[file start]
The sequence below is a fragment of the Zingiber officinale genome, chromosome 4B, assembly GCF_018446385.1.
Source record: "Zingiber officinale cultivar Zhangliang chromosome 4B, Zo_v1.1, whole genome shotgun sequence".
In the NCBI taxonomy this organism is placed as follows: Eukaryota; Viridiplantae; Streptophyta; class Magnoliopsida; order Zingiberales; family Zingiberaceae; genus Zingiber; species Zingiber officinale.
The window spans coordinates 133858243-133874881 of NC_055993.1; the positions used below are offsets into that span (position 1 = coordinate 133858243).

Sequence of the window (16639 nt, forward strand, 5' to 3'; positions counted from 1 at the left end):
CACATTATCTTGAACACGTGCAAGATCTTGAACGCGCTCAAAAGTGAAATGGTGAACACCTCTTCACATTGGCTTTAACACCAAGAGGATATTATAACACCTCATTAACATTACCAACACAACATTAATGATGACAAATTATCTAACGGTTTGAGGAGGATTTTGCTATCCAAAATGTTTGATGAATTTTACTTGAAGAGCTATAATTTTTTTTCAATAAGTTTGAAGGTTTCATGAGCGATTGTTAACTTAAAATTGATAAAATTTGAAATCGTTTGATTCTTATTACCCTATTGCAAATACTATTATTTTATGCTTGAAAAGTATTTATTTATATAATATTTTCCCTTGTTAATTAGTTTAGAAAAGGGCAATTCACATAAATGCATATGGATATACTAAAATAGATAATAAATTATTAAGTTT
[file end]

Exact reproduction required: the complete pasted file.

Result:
The sequence below is a fragment of the Zingiber officinale genome, chromosome 4B, assembly GCF_018446385.1.
Source record: "Zingiber officinale cultivar Zhangliang chromosome 4B, Zo_v1.1, whole genome shotgun sequence".
In the NCBI taxonomy this organism is placed as follows: Eukaryota; Viridiplantae; Streptophyta; class Magnoliopsida; order Zingiberales; family Zingiberaceae; genus Zingiber; species Zingiber officinale.
The window spans coordinates 133858243-133874881 of NC_055993.1; the positions used below are offsets into that span (position 1 = coordinate 133858243).

Sequence of the window (16639 nt, forward strand, 5' to 3'; positions counted from 1 at the left end):
CACATTATCTTGAACACGTGCAAGATCTTGAACGCGCTCAAAAGTGAAATGGTGAACACCTCTTCACATTGGCTTTAACACCAAGAGGATATTATAACACCTCATTAACATTACCAACACAACATTAATGATGACAAATTATCTAACGGTTTGAGGAGGATTTTGCTATCCAAAATGTTTGATGAATTTTACTTGAAGAGCTATAATTTTTTTTCAATAAGTTTGAAGGTTTCATGAGCGATTGTTAACTTAAAATTGATAAAATTTGAAATCGTTTGATTCTTATTACCCTATTGCAAATACTATTATTTTATGCTTGAAAAGTATTTATTTATATAATATTTTCCCTTGTTAATTAGTTTAGAAAAGGGCAATTCACATAAATGCATATGGATATACTAAAATAGATAATAAATTATTAAGTTT